Levy Restaurants Placing Robots in Stadium/Arena Kitchens

Levy Restaurants

Levy Restaurants is working in collaboration with Miso Robotics to develop an industrial robotic arm capable of handling assistant cook responsibilities, within commercial kitchens at sporting venues. “Flippy”, “built as a 3rd hand for overworked chefs”, will be able to complete a variety of tasks ranging from flipping hamburgers (hence, the name) to changing out spatulas that touch raw food (per safety regulations). The robotic kitchen assistants will take over positions that require less skill, but the individuals currently occupying those jobs will not be let go; Levy Restaurants (and its venue partners) intend on moving those individuals into consumer facing, customer service roles. Though still in the initial pilot testing phase, the technology is expected to debut at Dodger Stadium this summer.

Howie Long-Short: Levy Restaurants built a 10-person robotics and AI team, invested $2 million into “Flippy” and then participated in Miso Robotics $10 million Series B round (the company has raised $13.1 million in total); so, expect the future of industrial kitchens to have robots handling the cooking and prep work. The Compass Group (OTC: CMPGF) subsidiary is the world’s largest food service company, serving over $5.5 billion meals year, so their investment in a technology that will ensure more consistent food quality and increase the speed of delivery, seems wise. CMPGF isn’t the only way to play Miso Robotics though, Acacia Research (ACTG), a publicly traded patent licensing company, led both company rounds.

Fan Marino: It was disappointing to learn that “Flippy’s” Dodger Stadium debut will be at a popular fried chicken stand and he/she won’t be handling the “flipping” of the team’s traditional “Dodger Dogs”. Of course, tradition doesn’t necessarily mean high quality; hot dog historian Bruce Kraig once described the L.A. ballpark staple by saying, “it won’t kill you.” Since their 1962 debt, Farmer John (producer) has sold more than 3 million Dodger Dogs per year.

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World’s Largest Food Service Company Lands Levi’s Stadium Contract

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The San Francisco 49ers will be replacing long-time concessionaire Centerplate with the sports and entertainment hospitality provider Levy Restaurants, at Levi’s Stadium, come April. The newly signed food and beverage services contract covers all areas of the stadium including; concession stands, luxury suites and club levels. Known for bringing in local iconic food vendors, Levi’s Stadium guests can expect new dining destinations; though, celebrity chef Michael Mina’s Bourbon and Steak Pub and Sunday Tailgates will remain unchanged. Levy Restaurants is a leader within the hospitality space, maintaining high-profile contracts with Dodgers Stadium, Wrigley Field and the Mercedes-Benz Stadium among others.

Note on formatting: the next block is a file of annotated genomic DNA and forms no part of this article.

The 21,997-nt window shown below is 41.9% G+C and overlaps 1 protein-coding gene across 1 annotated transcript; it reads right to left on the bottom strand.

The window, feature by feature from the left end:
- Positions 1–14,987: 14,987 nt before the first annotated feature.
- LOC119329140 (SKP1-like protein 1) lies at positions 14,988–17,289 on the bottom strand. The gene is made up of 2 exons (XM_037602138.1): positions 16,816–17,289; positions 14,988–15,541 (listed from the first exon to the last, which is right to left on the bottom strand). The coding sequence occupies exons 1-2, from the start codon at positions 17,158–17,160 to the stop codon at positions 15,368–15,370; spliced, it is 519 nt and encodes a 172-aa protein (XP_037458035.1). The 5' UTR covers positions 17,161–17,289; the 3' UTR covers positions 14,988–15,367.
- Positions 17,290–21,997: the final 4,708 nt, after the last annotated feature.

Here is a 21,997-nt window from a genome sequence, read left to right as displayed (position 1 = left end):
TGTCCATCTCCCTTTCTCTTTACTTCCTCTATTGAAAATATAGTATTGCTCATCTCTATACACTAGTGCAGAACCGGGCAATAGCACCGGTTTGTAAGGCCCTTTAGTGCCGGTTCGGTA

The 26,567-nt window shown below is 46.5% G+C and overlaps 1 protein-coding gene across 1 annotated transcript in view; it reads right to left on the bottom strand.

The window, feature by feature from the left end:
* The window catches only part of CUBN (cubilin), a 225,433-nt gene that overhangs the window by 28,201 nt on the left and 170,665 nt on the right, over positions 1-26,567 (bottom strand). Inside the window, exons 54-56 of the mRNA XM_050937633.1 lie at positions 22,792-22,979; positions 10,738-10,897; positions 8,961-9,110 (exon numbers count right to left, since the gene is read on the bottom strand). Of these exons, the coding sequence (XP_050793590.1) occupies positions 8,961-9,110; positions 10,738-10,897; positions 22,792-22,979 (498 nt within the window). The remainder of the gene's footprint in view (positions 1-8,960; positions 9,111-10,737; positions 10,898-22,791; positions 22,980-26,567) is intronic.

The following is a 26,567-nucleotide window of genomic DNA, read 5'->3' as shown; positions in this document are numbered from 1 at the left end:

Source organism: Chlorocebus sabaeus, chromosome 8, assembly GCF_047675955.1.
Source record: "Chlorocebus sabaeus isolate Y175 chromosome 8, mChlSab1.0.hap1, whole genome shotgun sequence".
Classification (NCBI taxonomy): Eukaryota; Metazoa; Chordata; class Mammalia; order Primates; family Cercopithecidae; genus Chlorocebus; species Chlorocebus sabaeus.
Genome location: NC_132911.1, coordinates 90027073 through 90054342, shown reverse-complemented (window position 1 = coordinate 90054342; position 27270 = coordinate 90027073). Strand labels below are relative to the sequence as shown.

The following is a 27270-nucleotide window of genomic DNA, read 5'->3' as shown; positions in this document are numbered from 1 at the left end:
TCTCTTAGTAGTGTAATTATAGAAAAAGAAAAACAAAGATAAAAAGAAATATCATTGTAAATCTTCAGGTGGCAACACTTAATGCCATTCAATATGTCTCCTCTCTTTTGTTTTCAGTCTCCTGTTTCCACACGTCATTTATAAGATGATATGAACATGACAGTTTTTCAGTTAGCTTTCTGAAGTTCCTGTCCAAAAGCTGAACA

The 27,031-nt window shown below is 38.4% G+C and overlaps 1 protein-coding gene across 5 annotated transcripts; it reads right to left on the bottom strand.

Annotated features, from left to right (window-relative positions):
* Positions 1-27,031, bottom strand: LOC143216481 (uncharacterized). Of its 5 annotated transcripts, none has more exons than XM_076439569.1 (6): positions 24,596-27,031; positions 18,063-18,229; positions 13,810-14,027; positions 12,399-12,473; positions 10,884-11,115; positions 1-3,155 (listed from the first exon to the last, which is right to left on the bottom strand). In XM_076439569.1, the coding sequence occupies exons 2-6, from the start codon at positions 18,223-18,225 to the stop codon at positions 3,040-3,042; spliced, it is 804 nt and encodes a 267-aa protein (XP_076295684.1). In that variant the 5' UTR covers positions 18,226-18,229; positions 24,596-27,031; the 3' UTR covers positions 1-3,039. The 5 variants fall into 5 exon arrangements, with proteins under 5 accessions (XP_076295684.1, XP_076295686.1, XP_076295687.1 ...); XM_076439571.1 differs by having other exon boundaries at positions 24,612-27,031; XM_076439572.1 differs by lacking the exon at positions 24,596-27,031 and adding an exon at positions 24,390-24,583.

Howie Long-Short: Levy Restaurants is a subsidiary of the Compass Group (OTC: CMPGF), the largest food service company in the world; serving over 5.5 billion meals/year across 50 countries. The company issued Q1 ’18 financials on February 8th, reporting organic revenue grew 5.9% YOY (including 8.2% within North America); with the vending and sports & leisure sector experiencing “particularly strong growth.” Strong results in U.S., combined with the rest of the world “performing better than expected”, has the company now projecting to be “above the middle of our target 4-6% organic growth range for the full year.” For reference purposes, the company generated $31 billion in 2017 revenue.

Fan Marino: While on the topic of the 49ers, star LB Reuben Foster was arrested earlier this month (for the 2nd time within a month, marijuana possession) on domestic violence threats and possession of an assault weapon; yet, somehow remains on the team. GM John Lynch claims he has a “very high standard” for player conduct, but that’s a bunch of hot air. His rules only apply to marginal talent (a tale as old as time) like Tramaine Brock (cut in April ’17 on suspicion of felony domestic violence); Foster was a 1st round pick, so he gets a free pass. NFL players were right to use their platform to protest racial inequality and police brutality; they would serve the society equally well protesting domestic violence and assault weapon possession.

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